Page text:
30 Days Wild – Day 30!

Another 30 Days over. I was at home doing various domestic tasks, but decided to do a home “Bioblitz” and managed to record just over 200 species, with one or two more yet to be identified. In many ways it was a disappointing day, despite sunshine and warmth, hoverflies were very few indeed, both in number and species, in fact insects generally were few.

I only included plants that are native or established in the wild and that are either in the garden without my assistance or if I have seeded them here they must be established and seeding themselves. This allows me to include the plants in the mini-meadow, such as knapweed, field scabious and ox-eye daisy, which we added by me.

I started with the moth trap, so twenty species to start with, not a great catch, but not bad for an actinic trap in a suburban garden.

Dioryctria abietella

Dioryctria abietella

Dioryctria abietella is a fairy common Pyralid moth, the larvae feeding on various conifers in gardens and plantations.

I did not stay at home all day though, I wen to the tip, now the traditional Sunday activity in suburbia, since the decline in home car washing. I also ventured out to Lepe Country Park., where there were a good range of butterflies including my first white admiral of the year. I did not manage a picture of that, but I did get a male green-eyed flower bee which had stopped for a brief spot of sun bathing.

green-eyed flower bee

green-eyed flower bee

So the end of another 30 Days Wild, hopefully lots of people have got involved this year, it seems to be a growing thing year on year. There is no doubt that concern for environmental issues had grown and it is even starting to pop up on the political agenda from time to time. I have worked in nature conservation for forty years and throughout this time the objective of the movement has been to try to save and enhance habitats whilst changing hearts and minds. The hope being that some of the best has been saved for the time when there is general agreement that we need to do thing differently and we learn to live with nature not compete with it.

So how far have we got in forty years? Honestly not far, awareness of the problems might have increased, but the problems have worsened dramatically. If we are to have much at all worth saving the next forty years are going to have to be very different, the pace needs to pick up dramatically. Even then the twin juggernauts of money and power are not going to give up their grip over the direction of travel easily, whilst there is profit to be made from “Dewilding” I suspect hopes significant of “Rewilding” are going to be unfulfilled.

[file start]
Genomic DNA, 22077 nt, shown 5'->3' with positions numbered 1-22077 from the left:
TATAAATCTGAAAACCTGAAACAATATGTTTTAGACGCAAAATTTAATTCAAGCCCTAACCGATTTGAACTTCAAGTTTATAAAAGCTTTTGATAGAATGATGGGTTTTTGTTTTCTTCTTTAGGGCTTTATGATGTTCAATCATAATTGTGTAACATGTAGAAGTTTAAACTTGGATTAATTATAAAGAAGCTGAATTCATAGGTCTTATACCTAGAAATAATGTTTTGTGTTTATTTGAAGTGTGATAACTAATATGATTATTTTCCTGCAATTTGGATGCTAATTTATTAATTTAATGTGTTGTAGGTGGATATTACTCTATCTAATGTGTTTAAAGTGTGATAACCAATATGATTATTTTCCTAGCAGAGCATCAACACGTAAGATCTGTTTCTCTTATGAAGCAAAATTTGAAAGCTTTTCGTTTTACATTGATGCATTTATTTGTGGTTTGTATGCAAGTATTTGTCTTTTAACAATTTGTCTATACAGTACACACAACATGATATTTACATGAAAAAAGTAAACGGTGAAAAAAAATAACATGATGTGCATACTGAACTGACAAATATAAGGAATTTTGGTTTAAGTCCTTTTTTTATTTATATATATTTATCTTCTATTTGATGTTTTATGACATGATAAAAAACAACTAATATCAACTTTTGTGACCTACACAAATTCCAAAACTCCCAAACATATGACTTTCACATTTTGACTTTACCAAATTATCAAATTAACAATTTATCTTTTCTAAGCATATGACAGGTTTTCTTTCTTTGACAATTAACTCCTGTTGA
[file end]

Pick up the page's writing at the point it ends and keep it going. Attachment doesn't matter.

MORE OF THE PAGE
We do know more now, we are better informed, but much of what is coming to the fore now has been around for the entirety of my working life without making much impact. The “Bigger and more Joined-up” ideal for conservation sites results from work done and published in the 1960’s – it just took forty years to catch on. Rewilding projects date back even longer, but are only now receiving much attention. Climate change and global warming warnings have likewise been around for longer than I have been working, the term “Global warming” in this context was coined in 1975.

So pretty much all that we have manged to get over into the wider public domain is what was already available when I started working. I like to remain positive, in fact there is nothing else to be, but we need the hearts and minds to be stirred to action if things are actually going to change meaningfully.

It is still possible to spend 30 Days Wild, but we need to looking to spend 30 Days not just Wild but Wilder, each and every year. So enjoy your local wildlife, try to make space for more of it in your life at every level, every tiny action that is positive for wildlife is  Rewilding, don’t leave it to the big landowners and conservation charities. It is only mass participation in action that will bring results, leaving to the well-meaning just is not  going to be enough.